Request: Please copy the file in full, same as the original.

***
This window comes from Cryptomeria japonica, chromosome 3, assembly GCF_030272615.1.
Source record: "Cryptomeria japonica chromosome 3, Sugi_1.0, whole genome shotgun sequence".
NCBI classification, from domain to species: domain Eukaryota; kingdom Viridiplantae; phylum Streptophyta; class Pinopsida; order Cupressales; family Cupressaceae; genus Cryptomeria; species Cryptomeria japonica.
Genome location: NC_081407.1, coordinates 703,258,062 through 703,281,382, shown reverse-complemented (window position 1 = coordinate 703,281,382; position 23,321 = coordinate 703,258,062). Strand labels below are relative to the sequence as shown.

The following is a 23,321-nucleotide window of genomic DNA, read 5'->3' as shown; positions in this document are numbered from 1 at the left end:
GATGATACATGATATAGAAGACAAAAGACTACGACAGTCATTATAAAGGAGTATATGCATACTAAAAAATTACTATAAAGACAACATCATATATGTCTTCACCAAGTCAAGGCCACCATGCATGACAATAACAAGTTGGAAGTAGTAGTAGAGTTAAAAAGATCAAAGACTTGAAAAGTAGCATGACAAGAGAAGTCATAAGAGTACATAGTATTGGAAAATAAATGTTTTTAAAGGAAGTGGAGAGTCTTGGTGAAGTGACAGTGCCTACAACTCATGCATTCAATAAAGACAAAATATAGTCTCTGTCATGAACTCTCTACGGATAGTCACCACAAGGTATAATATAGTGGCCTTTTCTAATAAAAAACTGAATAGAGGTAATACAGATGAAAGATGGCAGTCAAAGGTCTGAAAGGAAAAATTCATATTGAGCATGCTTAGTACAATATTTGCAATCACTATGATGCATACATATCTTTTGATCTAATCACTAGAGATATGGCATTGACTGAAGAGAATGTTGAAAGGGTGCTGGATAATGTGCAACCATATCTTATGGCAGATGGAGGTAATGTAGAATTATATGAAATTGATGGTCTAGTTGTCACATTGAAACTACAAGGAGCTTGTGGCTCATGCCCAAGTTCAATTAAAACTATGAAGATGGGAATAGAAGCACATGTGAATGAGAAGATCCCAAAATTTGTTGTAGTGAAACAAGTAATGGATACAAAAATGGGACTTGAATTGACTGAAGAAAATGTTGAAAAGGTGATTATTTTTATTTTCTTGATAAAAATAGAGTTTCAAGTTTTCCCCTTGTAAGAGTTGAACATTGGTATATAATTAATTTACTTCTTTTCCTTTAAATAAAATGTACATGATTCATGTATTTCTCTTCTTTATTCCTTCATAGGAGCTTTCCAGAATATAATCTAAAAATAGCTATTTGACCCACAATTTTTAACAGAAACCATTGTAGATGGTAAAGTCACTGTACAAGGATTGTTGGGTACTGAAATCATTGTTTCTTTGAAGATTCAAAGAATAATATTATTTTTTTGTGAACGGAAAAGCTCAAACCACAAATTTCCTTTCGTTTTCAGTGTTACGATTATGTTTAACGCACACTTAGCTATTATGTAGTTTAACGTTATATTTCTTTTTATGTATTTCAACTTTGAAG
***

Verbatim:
This window comes from Cryptomeria japonica, chromosome 3, assembly GCF_030272615.1.
Source record: "Cryptomeria japonica chromosome 3, Sugi_1.0, whole genome shotgun sequence".
NCBI classification, from domain to species: domain Eukaryota; kingdom Viridiplantae; phylum Streptophyta; class Pinopsida; order Cupressales; family Cupressaceae; genus Cryptomeria; species Cryptomeria japonica.
Genome location: NC_081407.1, coordinates 703,258,062 through 703,281,382, shown reverse-complemented (window position 1 = coordinate 703,281,382; position 23,321 = coordinate 703,258,062). Strand labels below are relative to the sequence as shown.

The following is a 23,321-nucleotide window of genomic DNA, read 5'->3' as shown; positions in this document are numbered from 1 at the left end:
GATGATACATGATATAGAAGACAAAAGACTACGACAGTCATTATAAAGGAGTATATGCATACTAAAAAATTACTATAAAGACAACATCATATATGTCTTCACCAAGTCAAGGCCACCATGCATGACAATAACAAGTTGGAAGTAGTAGTAGAGTTAAAAAGATCAAAGACTTGAAAAGTAGCATGACAAGAGAAGTCATAAGAGTACATAGTATTGGAAAATAAATGTTTTTAAAGGAAGTGGAGAGTCTTGGTGAAGTGACAGTGCCTACAACTCATGCATTCAATAAAGACAAAATATAGTCTCTGTCATGAACTCTCTACGGATAGTCACCACAAGGTATAATATAGTGGCCTTTTCTAATAAAAAACTGAATAGAGGTAATACAGATGAAAGATGGCAGTCAAAGGTCTGAAAGGAAAAATTCATATTGAGCATGCTTAGTACAATATTTGCAATCACTATGATGCATACATATCTTTTGATCTAATCACTAGAGATATGGCATTGACTGAAGAGAATGTTGAAAGGGTGCTGGATAATGTGCAACCATATCTTATGGCAGATGGAGGTAATGTAGAATTATATGAAATTGATGGTCTAGTTGTCACATTGAAACTACAAGGAGCTTGTGGCTCATGCCCAAGTTCAATTAAAACTATGAAGATGGGAATAGAAGCACATGTGAATGAGAAGATCCCAAAATTTGTTGTAGTGAAACAAGTAATGGATACAAAAATGGGACTTGAATTGACTGAAGAAAATGTTGAAAAGGTGATTATTTTTATTTTCTTGATAAAAATAGAGTTTCAAGTTTTCCCCTTGTAAGAGTTGAACATTGGTATATAATTAATTTACTTCTTTTCCTTTAAATAAAATGTACATGATTCATGTATTTCTCTTCTTTATTCCTTCATAGGAGCTTTCCAGAATATAATCTAAAAATAGCTATTTGACCCACAATTTTTAACAGAAACCATTGTAGATGGTAAAGTCACTGTACAAGGATTGTTGGGTACTGAAATCATTGTTTCTTTGAAGATTCAAAGAATAATATTATTTTTTTGTGAACGGAAAAGCTCAAACCACAAATTTCCTTTCGTTTTCAGTGTTACGATTATGTTTAACGCACACTTAGCTATTATGTAGTTTAACGTTATATTTCTTTTTATGTATTTCAACTTTGAAG